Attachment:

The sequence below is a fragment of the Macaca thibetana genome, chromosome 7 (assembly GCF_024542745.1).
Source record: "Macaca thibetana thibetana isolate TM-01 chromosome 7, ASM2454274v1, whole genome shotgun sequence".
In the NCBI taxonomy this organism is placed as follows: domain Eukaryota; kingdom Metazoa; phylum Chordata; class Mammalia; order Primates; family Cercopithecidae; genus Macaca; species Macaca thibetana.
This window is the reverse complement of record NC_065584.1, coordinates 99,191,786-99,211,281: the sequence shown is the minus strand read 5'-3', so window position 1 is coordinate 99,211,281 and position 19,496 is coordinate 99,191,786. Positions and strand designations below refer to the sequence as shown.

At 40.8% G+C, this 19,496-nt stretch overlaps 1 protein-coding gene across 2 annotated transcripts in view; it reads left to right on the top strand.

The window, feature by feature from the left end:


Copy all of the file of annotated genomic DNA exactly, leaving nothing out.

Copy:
The sequence below is a fragment of the Macaca thibetana genome, chromosome 7 (assembly GCF_024542745.1).
Source record: "Macaca thibetana thibetana isolate TM-01 chromosome 7, ASM2454274v1, whole genome shotgun sequence".
In the NCBI taxonomy this organism is placed as follows: domain Eukaryota; kingdom Metazoa; phylum Chordata; class Mammalia; order Primates; family Cercopithecidae; genus Macaca; species Macaca thibetana.
This window is the reverse complement of record NC_065584.1, coordinates 99,191,786-99,211,281: the sequence shown is the minus strand read 5'-3', so window position 1 is coordinate 99,211,281 and position 19,496 is coordinate 99,191,786. Positions and strand designations below refer to the sequence as shown.

At 40.8% G+C, this 19,496-nt stretch overlaps 1 protein-coding gene across 2 annotated transcripts in view; it reads left to right on the top strand.

The window, feature by feature from the left end: